Tips N’ Tricks – count of all and just some

Let's assume you have very simple table with users:

# \d users
                           Table "public.users"
  Column   |  Type   |                     Modifiers
 id        | integer | not null default nextval('users_id_seq'::regclass)
 username  | text    | not null
 is_active | boolean | not null default true
    "users_pkey" PRIMARY KEY, btree (id)
    "users_username_key" UNIQUE, btree (username)

And you'd like to count all users, and know how many of them are active …

Well, you could do 2 queries:

SELECT COUNT(*) FROM users WHERE is_active = TRUE;

Or, do it this way:

SELECT is_active, COUNT(*) FROM users GROUP BY is_active;

This would give you 2 rows of data, and you would have to manually add the values to get total count.

This is a bit inconvenient, but it is faster than previous approach, as it runs only 1 table scan.

Is there any way to get both values in 1 table scan? Yes.

We can use the fact that count() counts only not null values.

So, if we could somehow change inactive users into NULLs – we could do it.

There is simple way with CASE:


But it is just too long. Luckily, there is another function we could use: nullif().

Using this function I can write the query like this:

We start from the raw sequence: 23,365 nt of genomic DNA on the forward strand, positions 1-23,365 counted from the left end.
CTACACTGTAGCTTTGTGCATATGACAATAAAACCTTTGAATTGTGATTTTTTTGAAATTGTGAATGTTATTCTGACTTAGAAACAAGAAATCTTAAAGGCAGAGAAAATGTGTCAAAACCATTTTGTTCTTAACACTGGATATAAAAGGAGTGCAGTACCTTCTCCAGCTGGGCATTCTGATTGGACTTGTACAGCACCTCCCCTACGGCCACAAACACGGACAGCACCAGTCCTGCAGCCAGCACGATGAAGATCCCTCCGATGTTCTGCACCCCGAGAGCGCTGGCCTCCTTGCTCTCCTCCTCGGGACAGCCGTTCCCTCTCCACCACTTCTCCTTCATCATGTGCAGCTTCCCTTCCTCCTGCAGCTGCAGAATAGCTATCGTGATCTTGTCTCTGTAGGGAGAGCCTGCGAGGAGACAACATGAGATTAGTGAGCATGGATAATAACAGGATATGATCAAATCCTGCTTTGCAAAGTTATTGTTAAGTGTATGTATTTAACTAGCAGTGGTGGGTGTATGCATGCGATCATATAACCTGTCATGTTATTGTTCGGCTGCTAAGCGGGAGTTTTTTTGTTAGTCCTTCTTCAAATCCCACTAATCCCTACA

SELECT COUNT(*) AS ALL, COUNT(NULLIF(is_active, FALSE)) AS active FROM users;

Simple and effective. Of course – we should check if it is faster or slower than “group by" approach.

So, I tested it.

Group by, ran 10 times gave me average time of 2510.9ms.

Double-count+nullif approach, ran on the same machine, also 10 times, gave me average time of 2440ms.

Difference is small, so of course there is no point in saying “this way is faster". But – it is not slower.

4 thoughts on “Tips N’ Tricks – count of all and just some”

  1. I wasn’t aware of nullif so far and use
    sum(is_active::int) for simple boolean flags.

    Performance: I don’t see a significant difference in any of the count/sum variations, when testing with a table cnt containing only two row (one with true, one with false) joined with a generate series over a million rows (something like select count(*), sum(flag::int) from cnt, generate_series(1,1000000);).
    The group by variants are a bit slower.

    In practice I’d say: stick with what you can read/write easiest.

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